Courts & Crime

Drugs, alcohol fuel child abuse in Kentucky

When a little boy reportedly fell off the deck of a house in Lincoln County in July 2009 and hit his head, his mother and her boyfriend were drunk, according to a report by a state child-protection worker.

There was no food in the filthy house, but there were pill bottles, beer cans and needles lying around, and blood on the child's bed.

The mother, who allegedly had tested positive for painkillers and cocaine in late 2004 and March 2005, went missing for three days while the boy lay gravely injured with a fractured skull.

When caseworkers found her, she was drunk and apparently lied about where she was when her son was hurt, the report said.

The boy died July 31, 2009. An autopsy showed he had bruises and bite marks that happened before his fatal injury.

"It was apparent that the child had been abused over a long period of time," the report concluded.

The case points to a troubling reality: When children are abused or neglected in Kentucky, substance abuse often plays a role.

A Lexington Herald-Leader review of files released this week on children killed or nearly killed because of abuse or neglect over a two-year period found that more than half mentioned suspected or confirmed substance abuse by parents or caregivers.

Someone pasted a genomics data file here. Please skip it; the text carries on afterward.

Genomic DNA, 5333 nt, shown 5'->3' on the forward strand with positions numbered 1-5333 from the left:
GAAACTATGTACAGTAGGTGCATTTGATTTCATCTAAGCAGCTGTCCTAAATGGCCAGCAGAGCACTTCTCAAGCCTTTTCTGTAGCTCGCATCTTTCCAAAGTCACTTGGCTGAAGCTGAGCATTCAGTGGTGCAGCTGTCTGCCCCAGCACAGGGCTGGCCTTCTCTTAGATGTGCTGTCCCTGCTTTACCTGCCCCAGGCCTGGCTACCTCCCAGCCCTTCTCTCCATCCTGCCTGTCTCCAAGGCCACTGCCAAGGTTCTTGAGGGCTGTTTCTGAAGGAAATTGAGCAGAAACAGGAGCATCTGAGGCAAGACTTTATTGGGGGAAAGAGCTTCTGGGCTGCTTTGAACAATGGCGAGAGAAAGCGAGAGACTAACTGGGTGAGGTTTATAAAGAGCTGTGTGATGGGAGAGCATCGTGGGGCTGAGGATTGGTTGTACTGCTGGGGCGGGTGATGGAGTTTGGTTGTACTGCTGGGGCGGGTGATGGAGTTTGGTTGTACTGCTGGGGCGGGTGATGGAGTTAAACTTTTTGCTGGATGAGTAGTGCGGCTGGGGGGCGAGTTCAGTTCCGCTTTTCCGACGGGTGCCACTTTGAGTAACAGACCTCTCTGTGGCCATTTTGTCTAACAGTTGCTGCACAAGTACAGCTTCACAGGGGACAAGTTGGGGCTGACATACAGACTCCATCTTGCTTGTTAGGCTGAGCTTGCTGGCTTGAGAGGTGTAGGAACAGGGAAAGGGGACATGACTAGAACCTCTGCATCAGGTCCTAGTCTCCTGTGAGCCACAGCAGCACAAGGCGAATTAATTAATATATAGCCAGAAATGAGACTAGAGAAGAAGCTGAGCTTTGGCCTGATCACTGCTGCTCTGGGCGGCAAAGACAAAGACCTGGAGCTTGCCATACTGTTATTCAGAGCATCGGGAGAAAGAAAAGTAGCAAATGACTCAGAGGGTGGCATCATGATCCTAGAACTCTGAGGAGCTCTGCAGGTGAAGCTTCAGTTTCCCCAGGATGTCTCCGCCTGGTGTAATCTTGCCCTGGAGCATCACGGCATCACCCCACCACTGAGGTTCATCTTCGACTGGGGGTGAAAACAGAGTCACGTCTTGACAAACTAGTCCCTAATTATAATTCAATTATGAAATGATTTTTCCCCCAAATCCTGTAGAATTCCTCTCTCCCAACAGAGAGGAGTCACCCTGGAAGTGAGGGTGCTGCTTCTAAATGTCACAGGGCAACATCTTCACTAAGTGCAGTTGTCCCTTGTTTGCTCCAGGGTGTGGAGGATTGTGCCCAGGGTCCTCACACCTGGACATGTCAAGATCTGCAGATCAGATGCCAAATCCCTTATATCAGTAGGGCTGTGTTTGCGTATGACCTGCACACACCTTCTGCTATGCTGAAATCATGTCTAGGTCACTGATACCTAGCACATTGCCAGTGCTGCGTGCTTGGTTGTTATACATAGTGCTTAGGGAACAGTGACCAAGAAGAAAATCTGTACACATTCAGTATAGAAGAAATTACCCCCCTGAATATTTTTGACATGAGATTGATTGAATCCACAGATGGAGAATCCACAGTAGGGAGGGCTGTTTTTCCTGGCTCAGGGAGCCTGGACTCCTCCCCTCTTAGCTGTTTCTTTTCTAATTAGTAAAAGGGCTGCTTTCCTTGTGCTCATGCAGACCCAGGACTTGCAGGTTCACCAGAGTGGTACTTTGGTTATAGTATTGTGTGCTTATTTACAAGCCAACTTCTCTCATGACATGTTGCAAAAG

The newspaper analyzed internal reviews that the Cabinet for Health and Family Services is required by law to complete.

There were 85 such cases in 2009 and 2010. The cabinet released the files Monday under order from Franklin Circuit Judge Phillip Shepherd after the Herald-Leader and The (Louisville) Courier-Journal sued to get access to them. However, the state redacted the names of many children and their caregivers before releasing the documents.

About 59 percent of the cabinet's internal reviews mention substance abuse by parents or caregivers.

The substance abuse allegedly happened before the incident under review in some cases, but in at least 19 of the 85 deaths and near-deaths, drug or alcohol use was mentioned in connection with the incident.

The number was even higher in the 35 death cases. Of those, 29 included information about drug or alcohol use by parents or caregivers.

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